was moving against him, he turned back to Lake Urmia
Lake Urmia
Lake Urmia , ancient name: Lake Matiene) is a salt lake in northwestern Iran, near Iran's border with Turkey. The lake is between the Iranian provinces of East Azerbaijan and West Azerbaijan, west of the southern portion of the similarly shaped Caspian Sea...

 in forced marches and defeated a Urartian army in a steep valley of the Uaush (probably the Sahend, east of Lake Urmia
Lake Urmia
Lake Urmia , ancient name: Lake Matiene) is a salt lake in northwestern Iran, near Iran's border with Turkey. The lake is between the Iranian provinces of East Azerbaijan and West Azerbaijan, west of the southern portion of the similarly shaped Caspian Sea...

, or further to the south, in Mannaea
Mannaeans
The Mannaeans were an ancient people who lived in the territory of present-day Iran and Azerbaijan, around the 10th to 7th centuries BC...

 country), a steep mountain that reached the clouds and whose flanks were covered by snow. The battle is described as the usual carnage, but King Rusas managed to escape. The horses of his chariot had been killed by Assyrian
Assyria
Assyria was a Semitic Akkadian kingdom, extant as a nation state from the mid–23rd century BC to 608 BC centred on the Upper Tigris river, in northern Mesopotamia , that came to rule regional empires a number of times through history. It was named for its original capital, the ancient city of Assur...

 spears, forcing him to ride a mare in order to get away, very unbecoming for a king.

Sargon plundered the fertile lands at the southern and western shore of Lake Urmia
Lake Urmia
Lake Urmia , ancient name: Lake Matiene) is a salt lake in northwestern Iran, near Iran's border with Turkey. The lake is between the Iranian provinces of East Azerbaijan and West Azerbaijan, west of the southern portion of the similarly shaped Caspian Sea...

, felling orchards and burning the harvest. In the royal resort of Ulhu, the wine-cellar of the Urartian kings was plundered; wine was scooped up like water. The Assyrian
Assyria
Assyria was a Semitic Akkadian kingdom, extant as a nation state from the mid–23rd century BC to 608 BC centred on the Upper Tigris river, in northern Mesopotamia , that came to rule regional empires a number of times through history. It was named for its original capital, the ancient city of Assur...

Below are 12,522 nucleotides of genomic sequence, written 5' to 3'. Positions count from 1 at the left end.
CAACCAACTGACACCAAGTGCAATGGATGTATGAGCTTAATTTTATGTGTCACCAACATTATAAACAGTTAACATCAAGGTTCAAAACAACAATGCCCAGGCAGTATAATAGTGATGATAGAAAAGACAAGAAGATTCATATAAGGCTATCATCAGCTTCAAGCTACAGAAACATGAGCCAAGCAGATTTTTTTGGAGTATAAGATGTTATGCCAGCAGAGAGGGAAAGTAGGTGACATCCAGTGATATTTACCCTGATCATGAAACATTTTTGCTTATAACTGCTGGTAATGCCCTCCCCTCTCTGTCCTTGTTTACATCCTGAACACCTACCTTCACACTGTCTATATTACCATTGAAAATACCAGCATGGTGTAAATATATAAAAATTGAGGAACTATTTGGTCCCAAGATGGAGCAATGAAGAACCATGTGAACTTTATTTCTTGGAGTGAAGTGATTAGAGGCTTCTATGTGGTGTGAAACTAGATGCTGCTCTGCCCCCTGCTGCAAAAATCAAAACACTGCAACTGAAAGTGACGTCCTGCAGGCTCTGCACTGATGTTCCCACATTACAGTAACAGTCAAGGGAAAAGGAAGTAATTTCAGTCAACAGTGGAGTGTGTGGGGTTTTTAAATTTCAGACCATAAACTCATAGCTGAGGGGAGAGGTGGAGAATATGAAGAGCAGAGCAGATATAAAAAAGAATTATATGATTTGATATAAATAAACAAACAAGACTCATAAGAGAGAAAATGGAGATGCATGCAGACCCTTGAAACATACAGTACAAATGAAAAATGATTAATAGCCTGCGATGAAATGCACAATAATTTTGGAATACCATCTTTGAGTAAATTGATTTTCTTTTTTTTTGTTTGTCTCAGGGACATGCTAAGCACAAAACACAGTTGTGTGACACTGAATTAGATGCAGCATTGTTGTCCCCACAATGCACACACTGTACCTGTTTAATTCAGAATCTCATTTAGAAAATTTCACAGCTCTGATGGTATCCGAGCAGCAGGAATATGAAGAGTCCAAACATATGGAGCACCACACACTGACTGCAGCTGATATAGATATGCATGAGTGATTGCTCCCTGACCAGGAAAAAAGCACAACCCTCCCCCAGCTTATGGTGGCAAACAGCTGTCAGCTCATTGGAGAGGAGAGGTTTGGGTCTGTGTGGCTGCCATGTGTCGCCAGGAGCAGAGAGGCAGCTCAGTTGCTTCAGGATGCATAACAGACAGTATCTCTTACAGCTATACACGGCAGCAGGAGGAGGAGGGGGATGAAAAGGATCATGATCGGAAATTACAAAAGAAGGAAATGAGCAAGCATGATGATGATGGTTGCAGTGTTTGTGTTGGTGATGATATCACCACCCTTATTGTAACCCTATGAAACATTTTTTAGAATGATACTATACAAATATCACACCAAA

army then plundered Sangibuti and marched north to Van
Van, Turkey
Van is a city in southeastern Turkey and the seat of the Kurdish-majority Van Province, and is located on the eastern shore of Lake Van. The city's official population in 2010 was 367,419, but many estimates put this as much higher with a 1996 estimate stating 500,000 and former Mayor Burhan...

 without meeting resistance, the people having retreated to their castles or fled into the mountains, having been warned by fire-signals. Sargon claims to have destroyed 430 empty villages.

After reaching Lake Van
Lake Van
Lake Van is the largest lake in Turkey, located in the far east of the country in Van district. It is a saline and soda lake, receiving water from numerous small streams that descend from the surrounding mountains. Lake Van is one of the world's largest endorheic lakes . The original outlet from...

, Sargon left Urartu
Urartu
Urartu , corresponding to Ararat or Kingdom of Van was an Iron Age kingdom centered around Lake Van in the Armenian Highland....

 via Uaiaish. In Hubushkia
Hubushkia
Hubushkia was an Iron Age kingdom located between the Urartian and Assyrian sphere of influence.The exact location of Hubushkia is unknown. The kingdom appears in the Assyrian annals of the tenth and ninth centuries B.C., which record the names of some kings of Hubushkia, such as Kaki and Data or...

 he received the tribute of the "Nairi
Nairi
Nairi is an Armenian given name, it may also refer to:*Nairi, Armenian tribe.*Nairi , an informal synonym for Armenia, which in turn gave rise to a number of modern usages:*The town of Hatsik, Armavir was called Nairi from 1963 till 1991...

" lands. While most of the army returned to Assyria
Assyria
Assyria was a Semitic Akkadian kingdom, extant as a nation state from the mid–23rd century BC to 608 BC centred on the Upper Tigris river, in northern Mesopotamia , that came to rule regional empires a number of times through history. It was named for its original capital, the ancient city of Assur...

, Sargon went on to sack the Urartian temple of the god Haldi
Haldi
Haldi may refer to:* Haldi Hindi/Punjabi/Urdu/Gujarati name for the spice turmeric* Haldi River, a West Bengal river* Ḫaldi, an Urartian god* Haldi, Estonia, village in Estonia* Haldi, a Swiss family name, originally from the Saanen region...

 and his wife Bagbartu at Musasir
Musasir
Muṣaṣir , in Urartian Ardini was an ancient city of Urartu, attested in Assyrian sources of the 9th and 8th centuries BC....

 (Ardini). The loot must have been impressive; its description takes up fifty columns in the letter to Ashur. More than one ton of gold and five tons of silver fell into the hands of the Assyrians; 334,000 objects in total. A relief from Dur-Sharrukin depicted the sack of Musasir as well (which fell into the Tigris
Tigris
The Tigris River is the eastern member of the two great rivers that define Mesopotamia, the other being the Euphrates. The river flows south from the mountains of southeastern Turkey through Iraq.-Geography:...

 in 1846 when the archaeologist Paul-Émile Botta
Paul-Émile Botta